Proactive Perseverance leads to Progress and a Process served
Here are a couple of accounts of recent process serving jobs where our proactive attitude and perseverance on matters have led to good progress and ultimately a successful process serve on behalf of our clients.
A history of volatile behaviour needs careful planning
Documents were obtained from the solicitor to be personally served on the subject for a court hearing regarding the custody of the child who resides with the subject. Due to previous volatile and uncooperative behaviour from the subject, there was a request for the client’s father to be present to assist with the service. The Police were also contacted to see if uniformed officers were also able to assist.
A meeting was arranged with the client’s father to discuss how the process serve would be made and to relay personal information about the subject, including the car he drives and description. Process server made an initial visit to the house but after repeated knocking and the car being on the drive, there was no answer. Process server established with talks with neighbours that the subject still resided here with the son.
After instruction from the solicitor, a sealed white envelope containing the documents to be served on the subject was posted through the letterbox of the subject’s address. The envelope was marked for the subject’s attention with a clear instruction that he was required to attend a telephone hearing at 2pm that day. A photograph was taken of the envelope prior to posting. A further meeting took place, with the client’s father and he was advised how the service was undertaken. He informed he would be remaining in the area because if the family order was granted at the hearing later that day, he intended to collect his grandson and return him to his daughter, who is the mother of the child. They were provided with the Police log number and advised that if they felt there was any danger to either himself or the child to ring the Police and they would attend personally.
All in a day’s work – documents are not always easily accepted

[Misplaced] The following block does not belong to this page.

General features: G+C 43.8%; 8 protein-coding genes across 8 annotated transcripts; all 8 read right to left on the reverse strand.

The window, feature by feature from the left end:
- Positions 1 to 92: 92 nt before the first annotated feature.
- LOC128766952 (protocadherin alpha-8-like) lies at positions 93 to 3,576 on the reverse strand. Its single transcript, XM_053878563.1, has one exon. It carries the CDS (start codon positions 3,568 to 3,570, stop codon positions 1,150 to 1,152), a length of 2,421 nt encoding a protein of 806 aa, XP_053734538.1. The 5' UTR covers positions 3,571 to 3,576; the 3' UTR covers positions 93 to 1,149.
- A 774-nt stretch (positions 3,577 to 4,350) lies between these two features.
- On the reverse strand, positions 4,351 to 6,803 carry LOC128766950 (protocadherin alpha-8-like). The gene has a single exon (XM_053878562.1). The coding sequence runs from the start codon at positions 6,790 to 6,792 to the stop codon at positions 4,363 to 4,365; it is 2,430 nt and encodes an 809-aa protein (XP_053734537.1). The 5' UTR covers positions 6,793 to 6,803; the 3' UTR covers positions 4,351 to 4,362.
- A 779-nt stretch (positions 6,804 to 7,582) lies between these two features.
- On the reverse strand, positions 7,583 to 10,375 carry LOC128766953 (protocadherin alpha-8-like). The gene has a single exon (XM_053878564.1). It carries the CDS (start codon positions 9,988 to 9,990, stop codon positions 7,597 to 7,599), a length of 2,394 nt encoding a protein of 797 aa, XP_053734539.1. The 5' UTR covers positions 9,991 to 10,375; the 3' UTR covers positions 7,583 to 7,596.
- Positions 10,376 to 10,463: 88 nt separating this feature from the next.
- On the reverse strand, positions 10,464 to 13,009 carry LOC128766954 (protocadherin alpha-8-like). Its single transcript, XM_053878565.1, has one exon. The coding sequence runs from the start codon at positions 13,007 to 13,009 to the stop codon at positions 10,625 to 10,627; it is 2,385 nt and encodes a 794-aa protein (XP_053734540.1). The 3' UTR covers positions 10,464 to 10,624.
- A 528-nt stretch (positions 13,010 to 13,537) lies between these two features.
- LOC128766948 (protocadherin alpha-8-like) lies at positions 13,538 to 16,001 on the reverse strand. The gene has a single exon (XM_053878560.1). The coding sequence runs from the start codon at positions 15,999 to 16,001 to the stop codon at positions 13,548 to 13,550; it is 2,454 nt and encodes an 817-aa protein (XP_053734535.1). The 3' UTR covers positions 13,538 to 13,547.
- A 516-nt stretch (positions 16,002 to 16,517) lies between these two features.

Instruction received from solicitor to personally serve documents on the subject. A visit was actioned by the process server to the subject address, after repeated knocking on the front door of the property a white female half-opened the door but would not open it enough so that the process server could fully engage in conversation with her. The door however was opened enough for the process server to identify the female as being that in the identification photograph provided by the instructing solicitors.
The process server attempted to verbally identify the female but she replied in a mumbling voice and we could not tell or confirm what she was saying. The process server then attempted to identify themselves to the female but she refused to engage in any communication and slammed the door. Before leaving the area of the property after repeatedly knocking on the door and on a further two occasions the subject would not come to the front door. At the time of the visit, there was an observation made by the server of a particular car and the registration number was noted. The car was parked on the driveway adjacent to the property. The vehicle had heavy dew all over it and appeared to have been parked overnight.
A telephone call was arranged with the instructing solicitors to advise them of what had happened on the visit. In view of the fact, we had identified the female from the photograph provided along with identifying the vehicle parked adjacent to the address, it was agreed that the papers due to be served could be posted through the letterbox of the property. This decision was also based on the fact that the instructing solicitors believed that the subject would be obstructive and not co-operate with any further visits to the property.
The server photographed the envelope and returned it to the subject property and posted the sealed white envelope which contained the documents and posted it through the letterbox of the property.
As the server was leaving the area and driving away, he observed a white female run out from the front garden of the property, he again identified her as being the same female as that in the identification photograph provided by the instructing solicitors. She then proceeded to run towards the server’s vehicle and threw some of the documents which had been in the sealed white envelope and threw them directly at the server’s vehicle. The documents and the torn envelope actually hit the server’s vehicle and then fell onto the ground. The server did not stop and engage in any form of conversation with the female and observed that some of the documents had fallen onto the grass verge near to the front entrance of the property.
To discuss your process serving needs contact the team on 0800 014 6613